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  #16  
Old 12-20-2006, 12:35 PM
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Part replaced

He replaced the booster. It's probably a tough diagnosis anyways, because the brakes failed just that one time. But one time is all you need to go off a cliff. So they worked fine afterwards, and it was probably difficult for him to tell or to see exactly what the problem was. But he surmised it was probably the booster failing, so he replaced it. He thought the vacuum hose was fine. If it fails again, then I'll know it's something else. If I'm not dead, that is.
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  #17  
Old 12-20-2006, 02:20 PM
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You won't be dead

Mercedes' are designed to crash into things
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  #18  
Old 12-20-2006, 03:00 PM
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Quote:
Originally Posted by jbach36 View Post
He replaced the booster. It's probably a tough diagnosis anyways, because the brakes failed just that one time. But one time is all you need to go off a cliff. So they worked fine afterwards, and it was probably difficult for him to tell or to see exactly what the problem was. But he surmised it was probably the booster failing, so he replaced it. He thought the vacuum hose was fine. If it fails again, then I'll know it's something else. If I'm not dead, that is.
If the brakes were fine after that one time, what concluded that the booster was the issue ? since the before and after replacement of booster gave same results. meaning brakes were working fine...
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  #19  
Old 12-20-2006, 09:39 PM
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If it was the booster your brakes were fine, they just needed some grunt.

Driving non assist brakes you have to put your foot in them.
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  #20  
Old 12-20-2006, 09:55 PM
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It does freak a lot of people out though, with good reason. The family of someone I used to go to HS with junked their late 70's 300D because it had a vacuum problem (maybe the pump was bad). He freaked out just like the poster did when his brakes lost assist.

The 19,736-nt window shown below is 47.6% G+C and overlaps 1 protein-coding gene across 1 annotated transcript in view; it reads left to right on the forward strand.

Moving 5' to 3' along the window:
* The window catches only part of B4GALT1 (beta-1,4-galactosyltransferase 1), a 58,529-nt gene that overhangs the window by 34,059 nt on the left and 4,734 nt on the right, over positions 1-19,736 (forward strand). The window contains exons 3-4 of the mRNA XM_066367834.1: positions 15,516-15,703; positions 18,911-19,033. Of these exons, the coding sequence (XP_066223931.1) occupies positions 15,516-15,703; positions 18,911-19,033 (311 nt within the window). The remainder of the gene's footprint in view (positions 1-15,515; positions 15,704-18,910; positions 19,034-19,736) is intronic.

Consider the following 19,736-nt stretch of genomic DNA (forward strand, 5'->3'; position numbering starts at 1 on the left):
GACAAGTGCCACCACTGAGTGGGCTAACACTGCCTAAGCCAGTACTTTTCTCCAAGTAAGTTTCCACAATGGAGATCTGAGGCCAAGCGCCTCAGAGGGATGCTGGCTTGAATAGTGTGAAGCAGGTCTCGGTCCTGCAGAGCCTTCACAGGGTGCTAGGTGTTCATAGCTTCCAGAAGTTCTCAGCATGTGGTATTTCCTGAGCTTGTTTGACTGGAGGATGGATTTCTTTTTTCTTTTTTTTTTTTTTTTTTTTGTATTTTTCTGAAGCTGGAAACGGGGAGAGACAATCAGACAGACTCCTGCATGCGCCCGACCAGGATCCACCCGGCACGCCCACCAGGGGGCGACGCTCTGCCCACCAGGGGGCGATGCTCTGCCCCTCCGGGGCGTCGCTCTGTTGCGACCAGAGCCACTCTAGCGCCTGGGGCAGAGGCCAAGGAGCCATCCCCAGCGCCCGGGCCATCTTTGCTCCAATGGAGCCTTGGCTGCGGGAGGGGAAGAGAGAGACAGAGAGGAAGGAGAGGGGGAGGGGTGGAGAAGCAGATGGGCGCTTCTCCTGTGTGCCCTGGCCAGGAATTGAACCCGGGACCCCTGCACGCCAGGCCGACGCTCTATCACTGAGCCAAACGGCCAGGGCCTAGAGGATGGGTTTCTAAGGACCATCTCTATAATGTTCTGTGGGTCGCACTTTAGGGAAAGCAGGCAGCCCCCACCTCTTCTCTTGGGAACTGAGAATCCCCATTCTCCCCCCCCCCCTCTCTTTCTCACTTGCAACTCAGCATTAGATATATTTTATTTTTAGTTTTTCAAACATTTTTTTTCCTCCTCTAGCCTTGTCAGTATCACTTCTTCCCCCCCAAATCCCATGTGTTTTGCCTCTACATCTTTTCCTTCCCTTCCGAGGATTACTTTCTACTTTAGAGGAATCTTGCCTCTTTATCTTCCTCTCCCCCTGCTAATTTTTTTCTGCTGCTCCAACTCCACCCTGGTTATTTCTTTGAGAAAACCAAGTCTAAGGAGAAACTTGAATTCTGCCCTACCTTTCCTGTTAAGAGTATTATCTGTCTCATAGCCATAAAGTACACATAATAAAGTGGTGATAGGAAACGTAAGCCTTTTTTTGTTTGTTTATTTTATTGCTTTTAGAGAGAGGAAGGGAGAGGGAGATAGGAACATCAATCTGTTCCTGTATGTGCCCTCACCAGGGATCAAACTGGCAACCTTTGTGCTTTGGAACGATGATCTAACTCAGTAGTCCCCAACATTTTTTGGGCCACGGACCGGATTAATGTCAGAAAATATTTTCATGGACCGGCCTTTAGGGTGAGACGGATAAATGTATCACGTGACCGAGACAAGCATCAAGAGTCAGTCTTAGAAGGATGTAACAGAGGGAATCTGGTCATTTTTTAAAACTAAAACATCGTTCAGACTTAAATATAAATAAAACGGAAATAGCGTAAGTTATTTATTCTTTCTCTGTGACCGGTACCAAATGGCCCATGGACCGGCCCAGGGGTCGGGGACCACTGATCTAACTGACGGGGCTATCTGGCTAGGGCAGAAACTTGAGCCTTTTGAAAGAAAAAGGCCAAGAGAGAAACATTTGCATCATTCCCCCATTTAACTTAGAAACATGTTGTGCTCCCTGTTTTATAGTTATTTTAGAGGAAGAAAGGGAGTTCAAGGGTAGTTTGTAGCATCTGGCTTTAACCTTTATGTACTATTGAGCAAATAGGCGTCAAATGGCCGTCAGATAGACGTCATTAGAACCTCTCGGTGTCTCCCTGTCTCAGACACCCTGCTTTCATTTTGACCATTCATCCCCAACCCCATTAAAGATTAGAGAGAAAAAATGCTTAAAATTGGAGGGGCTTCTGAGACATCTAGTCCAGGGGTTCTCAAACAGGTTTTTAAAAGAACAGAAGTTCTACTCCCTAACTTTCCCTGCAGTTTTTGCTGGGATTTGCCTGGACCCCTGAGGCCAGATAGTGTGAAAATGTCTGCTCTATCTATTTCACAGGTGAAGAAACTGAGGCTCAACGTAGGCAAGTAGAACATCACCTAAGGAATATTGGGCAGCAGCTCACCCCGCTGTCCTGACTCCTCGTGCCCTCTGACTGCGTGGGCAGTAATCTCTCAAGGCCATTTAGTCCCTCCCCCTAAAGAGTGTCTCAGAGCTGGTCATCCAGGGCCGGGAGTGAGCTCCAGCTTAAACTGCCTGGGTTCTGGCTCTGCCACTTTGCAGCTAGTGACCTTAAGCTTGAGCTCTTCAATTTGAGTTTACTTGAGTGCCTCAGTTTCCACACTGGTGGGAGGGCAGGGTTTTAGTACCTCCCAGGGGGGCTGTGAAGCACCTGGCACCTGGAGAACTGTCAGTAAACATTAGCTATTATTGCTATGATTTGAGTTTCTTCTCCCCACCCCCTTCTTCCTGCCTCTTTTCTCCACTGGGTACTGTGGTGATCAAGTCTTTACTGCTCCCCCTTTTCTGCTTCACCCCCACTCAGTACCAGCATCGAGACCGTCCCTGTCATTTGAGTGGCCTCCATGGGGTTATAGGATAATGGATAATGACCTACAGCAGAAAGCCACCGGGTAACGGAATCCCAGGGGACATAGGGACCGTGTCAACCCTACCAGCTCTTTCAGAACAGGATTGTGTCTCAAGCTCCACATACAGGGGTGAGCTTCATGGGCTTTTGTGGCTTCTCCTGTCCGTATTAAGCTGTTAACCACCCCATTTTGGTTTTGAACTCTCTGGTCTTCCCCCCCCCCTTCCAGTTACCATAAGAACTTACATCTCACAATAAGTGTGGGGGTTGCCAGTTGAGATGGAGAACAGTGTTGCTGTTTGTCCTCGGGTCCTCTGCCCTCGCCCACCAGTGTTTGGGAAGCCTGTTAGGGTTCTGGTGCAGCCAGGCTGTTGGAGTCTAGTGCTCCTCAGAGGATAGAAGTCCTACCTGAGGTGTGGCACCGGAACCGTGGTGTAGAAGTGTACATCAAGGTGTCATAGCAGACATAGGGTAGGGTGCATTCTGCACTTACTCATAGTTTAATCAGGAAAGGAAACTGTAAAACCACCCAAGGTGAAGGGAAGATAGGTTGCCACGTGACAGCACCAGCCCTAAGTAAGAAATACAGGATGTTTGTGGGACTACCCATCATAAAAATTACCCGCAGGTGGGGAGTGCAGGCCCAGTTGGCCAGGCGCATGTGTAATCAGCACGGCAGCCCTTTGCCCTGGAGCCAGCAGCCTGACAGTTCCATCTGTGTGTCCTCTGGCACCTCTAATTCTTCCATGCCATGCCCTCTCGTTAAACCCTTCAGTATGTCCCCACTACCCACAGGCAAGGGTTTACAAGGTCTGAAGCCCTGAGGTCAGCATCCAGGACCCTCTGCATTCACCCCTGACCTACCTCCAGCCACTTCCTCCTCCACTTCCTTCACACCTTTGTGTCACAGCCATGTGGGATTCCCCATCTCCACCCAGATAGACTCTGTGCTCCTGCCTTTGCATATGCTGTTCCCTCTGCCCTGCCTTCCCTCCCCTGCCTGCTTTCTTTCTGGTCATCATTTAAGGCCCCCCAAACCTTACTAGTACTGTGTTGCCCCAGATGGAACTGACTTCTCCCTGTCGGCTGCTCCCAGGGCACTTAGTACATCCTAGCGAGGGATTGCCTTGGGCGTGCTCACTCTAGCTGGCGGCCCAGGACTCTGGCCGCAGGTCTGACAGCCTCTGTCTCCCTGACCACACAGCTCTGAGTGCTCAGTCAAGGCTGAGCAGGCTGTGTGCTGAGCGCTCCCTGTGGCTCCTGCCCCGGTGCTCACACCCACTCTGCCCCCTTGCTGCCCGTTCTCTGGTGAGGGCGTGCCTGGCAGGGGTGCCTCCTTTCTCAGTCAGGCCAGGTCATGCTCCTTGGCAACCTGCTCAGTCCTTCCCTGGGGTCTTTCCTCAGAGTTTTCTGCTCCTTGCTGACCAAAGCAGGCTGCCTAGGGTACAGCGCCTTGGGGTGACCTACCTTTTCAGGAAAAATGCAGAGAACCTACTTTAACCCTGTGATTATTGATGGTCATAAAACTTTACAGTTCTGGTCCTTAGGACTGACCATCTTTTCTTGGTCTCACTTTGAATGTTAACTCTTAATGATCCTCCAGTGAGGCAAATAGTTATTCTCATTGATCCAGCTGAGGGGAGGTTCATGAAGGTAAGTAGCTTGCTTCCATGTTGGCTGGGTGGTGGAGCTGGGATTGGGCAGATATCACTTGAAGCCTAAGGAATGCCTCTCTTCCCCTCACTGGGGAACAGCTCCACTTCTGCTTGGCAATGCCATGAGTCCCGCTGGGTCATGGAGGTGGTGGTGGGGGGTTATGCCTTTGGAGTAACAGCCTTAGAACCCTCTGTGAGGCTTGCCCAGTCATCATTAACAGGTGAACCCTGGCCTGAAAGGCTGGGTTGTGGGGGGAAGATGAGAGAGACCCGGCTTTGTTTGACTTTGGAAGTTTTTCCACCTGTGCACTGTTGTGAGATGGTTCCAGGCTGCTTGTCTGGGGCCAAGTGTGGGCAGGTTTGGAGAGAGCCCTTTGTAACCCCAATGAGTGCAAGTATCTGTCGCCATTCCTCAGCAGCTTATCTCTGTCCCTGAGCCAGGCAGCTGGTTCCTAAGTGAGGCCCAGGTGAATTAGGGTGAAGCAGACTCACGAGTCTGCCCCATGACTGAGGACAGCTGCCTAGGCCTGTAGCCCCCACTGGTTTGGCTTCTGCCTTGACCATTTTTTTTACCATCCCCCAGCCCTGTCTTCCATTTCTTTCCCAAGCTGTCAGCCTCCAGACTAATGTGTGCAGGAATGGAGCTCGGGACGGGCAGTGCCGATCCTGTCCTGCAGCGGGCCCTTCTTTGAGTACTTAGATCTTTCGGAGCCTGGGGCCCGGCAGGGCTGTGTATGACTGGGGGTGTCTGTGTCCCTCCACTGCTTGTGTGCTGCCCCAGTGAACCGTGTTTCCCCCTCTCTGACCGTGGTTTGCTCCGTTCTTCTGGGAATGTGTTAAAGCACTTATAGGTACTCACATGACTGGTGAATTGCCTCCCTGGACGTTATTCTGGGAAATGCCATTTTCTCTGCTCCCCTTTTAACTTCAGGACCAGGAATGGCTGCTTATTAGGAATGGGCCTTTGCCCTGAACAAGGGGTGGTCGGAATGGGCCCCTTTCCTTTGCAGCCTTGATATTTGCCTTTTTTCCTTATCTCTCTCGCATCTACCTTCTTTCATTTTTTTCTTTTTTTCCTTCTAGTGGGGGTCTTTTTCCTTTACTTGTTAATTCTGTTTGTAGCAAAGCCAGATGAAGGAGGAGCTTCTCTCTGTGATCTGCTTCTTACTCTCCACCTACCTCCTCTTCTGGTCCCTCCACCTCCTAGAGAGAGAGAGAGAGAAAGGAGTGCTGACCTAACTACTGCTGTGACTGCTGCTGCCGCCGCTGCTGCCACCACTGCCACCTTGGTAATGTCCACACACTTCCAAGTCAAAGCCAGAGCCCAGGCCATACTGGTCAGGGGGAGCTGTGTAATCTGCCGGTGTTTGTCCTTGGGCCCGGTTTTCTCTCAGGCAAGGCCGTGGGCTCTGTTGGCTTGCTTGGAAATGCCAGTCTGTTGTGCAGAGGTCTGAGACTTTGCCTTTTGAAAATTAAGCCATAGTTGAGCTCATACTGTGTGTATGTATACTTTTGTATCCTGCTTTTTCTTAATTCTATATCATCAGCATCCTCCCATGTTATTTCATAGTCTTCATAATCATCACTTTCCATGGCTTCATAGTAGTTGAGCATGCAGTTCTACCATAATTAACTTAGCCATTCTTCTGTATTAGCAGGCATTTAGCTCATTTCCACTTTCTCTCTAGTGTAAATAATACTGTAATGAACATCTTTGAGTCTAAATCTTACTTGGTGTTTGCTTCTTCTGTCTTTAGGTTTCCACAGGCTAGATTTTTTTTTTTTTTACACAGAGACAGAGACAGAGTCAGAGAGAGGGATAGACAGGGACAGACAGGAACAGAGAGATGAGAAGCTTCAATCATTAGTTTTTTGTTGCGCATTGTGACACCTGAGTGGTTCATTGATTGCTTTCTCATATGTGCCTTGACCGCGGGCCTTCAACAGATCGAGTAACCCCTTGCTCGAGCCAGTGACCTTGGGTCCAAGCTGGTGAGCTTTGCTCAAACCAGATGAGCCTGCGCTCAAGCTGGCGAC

My last summer job though I drove an old Ford truck around with no power steering and no power brakes, kind of makes you appreciate the things you take for granted in a car.
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  #21  
Old 12-20-2006, 10:22 PM
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Either people are to young to remember, or don't know whatever. Old cars had no power steering, no power brakes ect. You had to put some effort into it!

If I remember correctly MB actualy publishes two stopping distences in the manual. One with power assist, and one if you lose it. At least in my W126's manual.

I was born in 1985 and have driven a couple of cars with no power anything, MG.
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  #22  
Old 12-21-2006, 01:22 AM
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What concluded the booster was the issue

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Originally Posted by Benz300 View Post
If the brakes were fine after that one time, what concluded that the booster was the issue ? since the before and after replacement of booster gave same results. meaning brakes were working fine...
To answer this question, I really don't know. My mechanic, who is a general mechanic, not a MB specialist, just said it could have been one of 2 things. One was the single line coming in, the vacuum hose or whatever it is. The next was the booster. He drove it prior to working on it, looked at it, and right or wrong, concluded it was PROBABLY the booster going bad. I dunno, I just took his advice and let him do the repair.

I have noticed one thing before, and after this repair, that I didn't really notice until just today. This is an FYI if this happens to you.....

Prior to this, I was noticing while stop lights, that if I was looking around or watching the scenery, that sometimes I would start drifting forward. I didn't think anything of it prior to this, just that maybe I was lax in pushing the pedal down while daydreaming at a stop light. But today, after the repair, I noticed that when I was stopped, the car didn't drift forward.

jeff
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  #23  
Old 12-21-2006, 01:28 AM
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Losing your assist is NOT like not having power brakes

Quote:
Originally Posted by Ara T. View Post
It does freak a lot of people out though, with good reason. The family of someone I used to go to HS with junked their late 70's 300D because it had a vacuum problem (maybe the pump was bad). He freaked out just like the poster did when his brakes lost assist.

My last summer job though I drove an old Ford truck around with no power steering and no power brakes, kind of makes you appreciate the things you take for granted in a car.
Eons ago, my sister had a '68 Chevelle. It had no power assist brakes. It's been years since I've driven a car without power assist, but they will stop with SOME pressure. My brakes were different. The pedal was just hard, meaning it wasn't going down even though I was pressing harder. It was eventually stopping, but certainly not fast enough. It is possible that if I were to drive around without power assist (which I'm not going to) that maybe I would get used to it, and be able to judge when to hit them in order to stop where need be. But based on that one, short incident, I pushed harder and the brakes weren't going down any more than they already did.

Jeff
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  #24  
Old 12-21-2006, 01:32 AM
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Quote: